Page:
Woodard continued her successful stock brokerage career, becoming an independent agent for Primerica Financial Services. In 1999 she returned to the University of Kansas, going to work for her old friend and mentor Marian Washington as assistant basketball coach. When Washington retired for health reasons in 2003, Woodard served as interim head coach until a new coach was appointed. In 2006 Kansas Governor Kathleen Sebelius recognized Woodard's contribution to Kansas athletics when she appointed her to serve as cochair of her new Governor's Council on Fitness.
Woodard is recognized as a pioneer in women's athletics, both nationally and internationally. Many of the records she set while a basketball player at the University of Kansas have remained in place into the twenty-first century. Though she was inducted into the Basketball Hall of Fame in 2002 as a Globetrotter and in 2004 as an individual, and tapped for the Women's Basketball Hall of Fame 2005, a technicality prevents her from holding the record for most career points in women's college basketball. When Woodard set her still-unbroken record with 3,649 career points, women's college basketball was overseen by the Association for Intercollegiate Athletics for Women (AIAW). During the early 1980s the National Collegiate Athletic Association (NCAA) took over most women's sports, and the NCAA did not recognize records set under the AIAW. Kansas fans and students of women's athletic achievement do, however, recognize that Lynette Woodard set the standard for all the athletes who followed her.
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People, November 4, 1985, pp. 127-29.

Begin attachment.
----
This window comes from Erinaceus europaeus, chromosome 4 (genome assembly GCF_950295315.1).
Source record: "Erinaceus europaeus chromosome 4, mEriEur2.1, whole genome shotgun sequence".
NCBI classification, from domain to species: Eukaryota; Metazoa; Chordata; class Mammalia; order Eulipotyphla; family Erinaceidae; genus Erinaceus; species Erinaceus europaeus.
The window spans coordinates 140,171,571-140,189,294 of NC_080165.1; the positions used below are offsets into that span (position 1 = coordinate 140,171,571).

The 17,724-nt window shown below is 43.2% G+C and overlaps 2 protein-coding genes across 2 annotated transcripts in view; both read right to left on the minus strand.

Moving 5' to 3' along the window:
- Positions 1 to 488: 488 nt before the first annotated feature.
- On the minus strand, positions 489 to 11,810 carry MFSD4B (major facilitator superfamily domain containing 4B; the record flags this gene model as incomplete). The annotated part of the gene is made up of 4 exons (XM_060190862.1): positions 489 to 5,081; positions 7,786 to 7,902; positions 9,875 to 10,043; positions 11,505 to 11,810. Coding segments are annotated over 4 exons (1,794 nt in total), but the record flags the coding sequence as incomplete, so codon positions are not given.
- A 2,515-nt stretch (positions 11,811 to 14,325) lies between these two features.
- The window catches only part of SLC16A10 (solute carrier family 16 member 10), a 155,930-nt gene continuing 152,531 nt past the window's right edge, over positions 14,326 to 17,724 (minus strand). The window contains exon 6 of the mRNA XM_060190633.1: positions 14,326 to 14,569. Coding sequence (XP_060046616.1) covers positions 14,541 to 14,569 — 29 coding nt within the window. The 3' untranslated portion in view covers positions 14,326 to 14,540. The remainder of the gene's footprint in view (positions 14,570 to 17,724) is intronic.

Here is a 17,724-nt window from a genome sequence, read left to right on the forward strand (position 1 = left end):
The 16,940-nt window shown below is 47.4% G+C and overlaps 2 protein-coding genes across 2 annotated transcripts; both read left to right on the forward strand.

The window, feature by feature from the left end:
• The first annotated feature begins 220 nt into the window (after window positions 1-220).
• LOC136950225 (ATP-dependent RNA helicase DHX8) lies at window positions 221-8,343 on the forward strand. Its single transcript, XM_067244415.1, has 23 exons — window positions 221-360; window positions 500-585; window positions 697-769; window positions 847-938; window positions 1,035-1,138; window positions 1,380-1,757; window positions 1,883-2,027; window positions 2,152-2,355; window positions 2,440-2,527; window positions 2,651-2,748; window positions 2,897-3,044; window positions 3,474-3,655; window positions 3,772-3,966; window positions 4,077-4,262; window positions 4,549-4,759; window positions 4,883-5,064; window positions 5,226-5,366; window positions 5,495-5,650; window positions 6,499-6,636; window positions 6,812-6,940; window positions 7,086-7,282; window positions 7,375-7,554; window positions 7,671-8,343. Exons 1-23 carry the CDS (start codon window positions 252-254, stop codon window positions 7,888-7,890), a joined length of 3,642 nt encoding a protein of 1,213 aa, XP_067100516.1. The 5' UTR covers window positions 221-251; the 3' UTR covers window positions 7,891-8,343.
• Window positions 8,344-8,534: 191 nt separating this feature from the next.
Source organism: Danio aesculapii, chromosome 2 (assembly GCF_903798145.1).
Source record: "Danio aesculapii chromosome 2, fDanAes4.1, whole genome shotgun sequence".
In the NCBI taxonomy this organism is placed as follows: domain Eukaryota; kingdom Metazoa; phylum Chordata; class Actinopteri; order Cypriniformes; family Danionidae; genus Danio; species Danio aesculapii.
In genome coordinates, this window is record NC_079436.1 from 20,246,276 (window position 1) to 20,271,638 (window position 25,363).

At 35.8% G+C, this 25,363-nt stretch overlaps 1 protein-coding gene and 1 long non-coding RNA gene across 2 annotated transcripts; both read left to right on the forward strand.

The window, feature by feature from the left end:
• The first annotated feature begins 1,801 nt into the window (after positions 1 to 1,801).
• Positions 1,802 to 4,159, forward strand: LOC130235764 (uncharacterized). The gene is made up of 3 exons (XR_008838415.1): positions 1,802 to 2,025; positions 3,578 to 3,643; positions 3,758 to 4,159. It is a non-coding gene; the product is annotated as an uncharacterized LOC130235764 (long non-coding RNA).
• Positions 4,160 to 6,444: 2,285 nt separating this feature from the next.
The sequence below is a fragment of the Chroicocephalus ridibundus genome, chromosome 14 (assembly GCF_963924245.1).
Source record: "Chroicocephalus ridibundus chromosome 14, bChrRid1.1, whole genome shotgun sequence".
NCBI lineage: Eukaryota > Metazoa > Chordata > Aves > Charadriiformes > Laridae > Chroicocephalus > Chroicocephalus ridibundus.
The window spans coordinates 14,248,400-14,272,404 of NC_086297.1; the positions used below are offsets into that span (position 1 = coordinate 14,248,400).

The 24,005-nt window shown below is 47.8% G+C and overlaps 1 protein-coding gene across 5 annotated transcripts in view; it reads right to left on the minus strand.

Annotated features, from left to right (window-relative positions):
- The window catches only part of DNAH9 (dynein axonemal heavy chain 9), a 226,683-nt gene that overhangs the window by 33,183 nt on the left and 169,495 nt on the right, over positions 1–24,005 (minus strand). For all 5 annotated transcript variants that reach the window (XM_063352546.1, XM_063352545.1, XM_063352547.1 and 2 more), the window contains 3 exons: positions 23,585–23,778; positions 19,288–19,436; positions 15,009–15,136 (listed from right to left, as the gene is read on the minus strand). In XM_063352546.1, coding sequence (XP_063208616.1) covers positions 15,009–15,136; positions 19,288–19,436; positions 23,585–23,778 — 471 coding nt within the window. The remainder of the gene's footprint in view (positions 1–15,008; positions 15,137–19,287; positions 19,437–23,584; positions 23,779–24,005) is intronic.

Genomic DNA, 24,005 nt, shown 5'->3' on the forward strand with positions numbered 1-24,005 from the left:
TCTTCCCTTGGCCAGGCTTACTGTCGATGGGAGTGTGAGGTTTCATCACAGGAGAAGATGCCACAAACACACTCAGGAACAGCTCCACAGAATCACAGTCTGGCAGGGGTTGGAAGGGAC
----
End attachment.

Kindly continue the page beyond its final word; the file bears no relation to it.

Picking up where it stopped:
Sports Illustrated, January 26, 1981, pp. 41-43; January 6, 1986, pp. 44-48.
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"Woodard, Lynette." Contemporary Black Biography. . Encyclopedia.com. (December 14, 2017). http://www.encyclopedia.com/education/news-wires-white-papers-and-books/woodard-lynette
"Woodard, Lynette." Contemporary Black Biography. . Retrieved December 14, 2017 from Encyclopedia.com: http://www.encyclopedia.com/education/news-wires-white-papers-and-books/woodard-lynette
American basketball player
Considered one of basketball's greatest female players, Lynette Woodard excelled in the sport during her professional career in the 1980s and 1990s. A two-time Olympic Game basketball player, Woodard served as co-captain of the United States' gold medal team in 1984. She became the first female member of the famed
Harlem Globetrotters in 1985, and was named Big Eight Player of the Decade for the 1980s. In 1996 Woodard was named best female player in Big Eight Conference history, having set career records for scoring and rebounding. After a four-year retirement in the mid-1990s, Woodard returned to join the new Women's National Basketball Association (WNBA), playing for the Cleveland Rockers and the Detroit Shock. A worldwide basketball star, Woodard is known equally well in her native United States as in Italy and Japan, where she has also played professionally.
Born on August 12, 1959, in Wichita, Kansas, Lynette Woodard was one of four children born to Lugene, a fireman, and Dorothy, a homemaker. When Woodard was five years old, a U.S. Air Force jet crashed in her neighborhood, killing 30 residents and just missing the Woodard house. By 1970 an area of destroyed homes had been transformed from a vacant lot into a public park with a full-size basketball court. This was Piatt Park, where Woodard developed her talent for the sport. "We played pick-up games every day," she told the New York Times. "Soon the guys would pick me before their friends."
Woodard's fascination with basketball had begun when she was eight years old, when her cousin Hubert "Geese" Ausbie, a player with the Harlem Globetrotters, paid a visit during a tour. Ausbie mesmerized his young cousin, spinning a basketball on his finger and demonstrating other signature 'Trotters skills. Woodard never dreamed then that she would one day join the Globetrotters, which was then an all-male team. With her older brother, Darrell, Woodard played "sockball" around their house, shooting rolled-up socks over open doors and using a timer on the stove as a game clock. "We used to play all kinds of games and pretend it was the Olympics," Darrell told Liz Robbins of the Plain Dealer. "Two pieces of candy would be the gold medal. Lynette would always win. I knew then she was ready for the Olympics."